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Alvin Marcelo believes in the power of health information technology to improve health outcomes. But in the Philippines, where he lives, “no single software can serve all the needs of everyone in the health sector,” he says, and there are numerous applications in use. How can he make it easier for these applications to work together and be more effective?
Dr. Marcelo is associate professor of surgery and medical informatics at the University of the Philippines Manila, and former director of the National Telehealth Center. He’s working on a plan to use a set of free, open source applications to produce aggregated information that can help health-sector leaders take steps to improve outcomes.
For example, statistics on disease prevalence at the district level (from the DHIS 2 software) could be integrated with data showing the skill mix of health workers for the same district (from CapacityPlus’s iHRIS Manage software), which could then inform decisions about where certain health workers should be posted.
With open source software, users are encouraged to modify the source code to suit their context. By contrast, proprietary software uses source code that cannot be easily changed, making the product less flexible and more difficult to link with other products.
“The advantages are obvious,” Dr. Marcelo asserts. Free and open source software, sometimes referred to as FOSS, “doesn't fix all the problems but makes their solutions possible. The beauty with FOSS applications like iHRIS and OpenMRS,” he enthuses, “is that it’s so easy and [allows you to] confidently answer yes to queries on interoperability.” He poetically sums up his view: “Once code is shared, the ice is broken and collaboration and partnerships gush out to overwhelm the frigid health information system.”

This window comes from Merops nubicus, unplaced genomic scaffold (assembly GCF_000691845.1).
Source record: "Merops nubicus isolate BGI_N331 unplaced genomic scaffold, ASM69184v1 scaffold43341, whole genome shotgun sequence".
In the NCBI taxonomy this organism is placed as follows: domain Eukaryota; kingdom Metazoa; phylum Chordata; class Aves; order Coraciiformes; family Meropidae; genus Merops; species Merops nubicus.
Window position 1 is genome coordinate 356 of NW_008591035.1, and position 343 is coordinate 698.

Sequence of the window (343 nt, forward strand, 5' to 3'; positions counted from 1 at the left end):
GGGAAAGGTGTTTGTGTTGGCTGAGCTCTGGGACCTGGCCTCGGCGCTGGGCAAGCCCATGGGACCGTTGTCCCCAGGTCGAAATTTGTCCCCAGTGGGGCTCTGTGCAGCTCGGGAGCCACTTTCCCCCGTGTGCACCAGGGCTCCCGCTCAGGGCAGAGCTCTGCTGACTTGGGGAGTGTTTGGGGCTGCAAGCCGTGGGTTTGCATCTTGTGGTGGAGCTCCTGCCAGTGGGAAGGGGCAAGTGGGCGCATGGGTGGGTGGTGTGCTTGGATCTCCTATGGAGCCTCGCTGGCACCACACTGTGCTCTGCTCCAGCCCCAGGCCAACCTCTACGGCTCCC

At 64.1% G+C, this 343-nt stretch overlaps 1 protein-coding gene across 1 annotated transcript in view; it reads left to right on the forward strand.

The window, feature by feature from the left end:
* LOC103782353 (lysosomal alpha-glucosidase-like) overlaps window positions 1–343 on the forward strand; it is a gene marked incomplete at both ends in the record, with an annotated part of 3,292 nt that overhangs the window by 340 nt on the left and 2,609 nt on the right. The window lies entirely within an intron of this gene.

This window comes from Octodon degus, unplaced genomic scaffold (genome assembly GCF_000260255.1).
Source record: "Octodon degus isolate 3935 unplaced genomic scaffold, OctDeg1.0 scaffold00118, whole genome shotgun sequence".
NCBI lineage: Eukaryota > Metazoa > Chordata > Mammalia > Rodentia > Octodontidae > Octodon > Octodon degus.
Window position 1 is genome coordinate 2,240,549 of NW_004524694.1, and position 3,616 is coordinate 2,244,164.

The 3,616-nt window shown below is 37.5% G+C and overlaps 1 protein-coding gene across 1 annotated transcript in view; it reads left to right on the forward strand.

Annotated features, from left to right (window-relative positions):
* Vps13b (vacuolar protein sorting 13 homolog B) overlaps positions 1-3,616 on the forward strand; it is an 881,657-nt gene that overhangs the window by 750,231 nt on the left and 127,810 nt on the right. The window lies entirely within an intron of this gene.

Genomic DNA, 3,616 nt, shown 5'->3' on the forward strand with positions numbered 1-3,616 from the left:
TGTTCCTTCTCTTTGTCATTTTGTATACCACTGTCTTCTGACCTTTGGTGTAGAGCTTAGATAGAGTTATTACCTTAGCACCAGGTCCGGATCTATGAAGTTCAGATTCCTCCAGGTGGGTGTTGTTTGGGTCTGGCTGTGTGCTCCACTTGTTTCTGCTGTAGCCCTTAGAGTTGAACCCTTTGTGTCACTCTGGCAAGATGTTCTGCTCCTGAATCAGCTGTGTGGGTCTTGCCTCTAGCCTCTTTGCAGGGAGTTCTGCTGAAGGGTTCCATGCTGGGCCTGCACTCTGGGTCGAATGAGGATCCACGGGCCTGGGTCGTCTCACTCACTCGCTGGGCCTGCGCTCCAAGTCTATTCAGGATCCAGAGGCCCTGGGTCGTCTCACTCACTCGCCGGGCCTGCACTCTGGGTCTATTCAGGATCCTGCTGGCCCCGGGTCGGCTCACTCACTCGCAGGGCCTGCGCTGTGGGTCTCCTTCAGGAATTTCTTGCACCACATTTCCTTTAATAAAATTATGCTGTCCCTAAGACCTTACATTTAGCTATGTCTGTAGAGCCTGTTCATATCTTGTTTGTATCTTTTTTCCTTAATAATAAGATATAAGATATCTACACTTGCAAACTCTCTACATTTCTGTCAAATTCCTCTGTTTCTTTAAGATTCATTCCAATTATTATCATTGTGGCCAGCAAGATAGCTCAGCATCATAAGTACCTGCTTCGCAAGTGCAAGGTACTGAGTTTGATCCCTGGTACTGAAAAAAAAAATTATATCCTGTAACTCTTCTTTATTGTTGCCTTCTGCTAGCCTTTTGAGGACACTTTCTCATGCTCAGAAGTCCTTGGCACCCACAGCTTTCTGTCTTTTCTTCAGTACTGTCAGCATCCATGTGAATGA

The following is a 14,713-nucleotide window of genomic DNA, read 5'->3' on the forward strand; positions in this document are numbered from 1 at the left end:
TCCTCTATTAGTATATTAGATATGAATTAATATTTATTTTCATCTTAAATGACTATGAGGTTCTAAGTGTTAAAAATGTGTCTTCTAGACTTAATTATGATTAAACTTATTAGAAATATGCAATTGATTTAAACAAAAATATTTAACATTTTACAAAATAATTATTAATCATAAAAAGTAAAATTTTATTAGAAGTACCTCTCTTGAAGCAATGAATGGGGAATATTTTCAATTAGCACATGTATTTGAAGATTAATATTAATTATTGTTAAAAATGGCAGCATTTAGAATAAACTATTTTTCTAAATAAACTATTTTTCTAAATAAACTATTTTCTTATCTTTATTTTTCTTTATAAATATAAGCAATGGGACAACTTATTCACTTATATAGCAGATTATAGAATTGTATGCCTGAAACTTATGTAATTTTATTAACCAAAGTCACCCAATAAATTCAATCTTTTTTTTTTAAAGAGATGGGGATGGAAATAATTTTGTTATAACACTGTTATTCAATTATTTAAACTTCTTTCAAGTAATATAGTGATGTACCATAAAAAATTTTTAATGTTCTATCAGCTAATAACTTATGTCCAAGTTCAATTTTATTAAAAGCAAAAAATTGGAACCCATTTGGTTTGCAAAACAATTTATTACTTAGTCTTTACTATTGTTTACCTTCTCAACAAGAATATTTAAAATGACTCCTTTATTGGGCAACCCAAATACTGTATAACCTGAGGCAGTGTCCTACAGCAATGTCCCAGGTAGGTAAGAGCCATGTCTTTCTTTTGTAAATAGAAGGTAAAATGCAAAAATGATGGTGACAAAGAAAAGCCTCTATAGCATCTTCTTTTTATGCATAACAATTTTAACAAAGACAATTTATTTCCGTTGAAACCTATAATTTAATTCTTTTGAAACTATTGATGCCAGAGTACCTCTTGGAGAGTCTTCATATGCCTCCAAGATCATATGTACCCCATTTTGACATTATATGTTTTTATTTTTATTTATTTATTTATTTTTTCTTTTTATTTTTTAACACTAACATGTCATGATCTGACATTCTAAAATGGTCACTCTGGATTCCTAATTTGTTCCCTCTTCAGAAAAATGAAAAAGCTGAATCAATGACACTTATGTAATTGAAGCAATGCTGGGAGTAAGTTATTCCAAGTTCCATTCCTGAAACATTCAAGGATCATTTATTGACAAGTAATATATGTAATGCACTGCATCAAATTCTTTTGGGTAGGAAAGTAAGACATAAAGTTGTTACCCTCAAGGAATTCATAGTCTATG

iHRIS is the IntraHealth-led CapacityPlus project’s suite of free, open source software that provides health-sector leaders with information to track, manage, and plan the health workforce.
“Building capacity for health information management is so important,” says Dr. Marcelo. He manages the Master’s of Science in Health Informatics program at the University. “My goal is to offer scholarships to employees of the Ministry so that they [can] master applications related to their work— iHRIS for human resources for health officers, OpenERP for logistics officers, and OpenMRS for health workers.”
His vision is “to build competent, ethical health informatics personnel who can manage health information systems for different types of health offices.” One master’s degree student has already served as a beta-tester for CapacityPlus’s iHRIS Administrator eLearning course, hosted on the HRH Global Resource Center.
“I wish the FOSS for health community would come together and have a summit,” notes Dr. Marcelo. “There are a lot of opportunities for working together, avoiding unnecessary overlaps, and filling in existing gaps. It is also incumbent upon [this community] to raise the bar, so to speak. We, more than anyone, are set up for interoperability. Let’s show the world how it’s done.”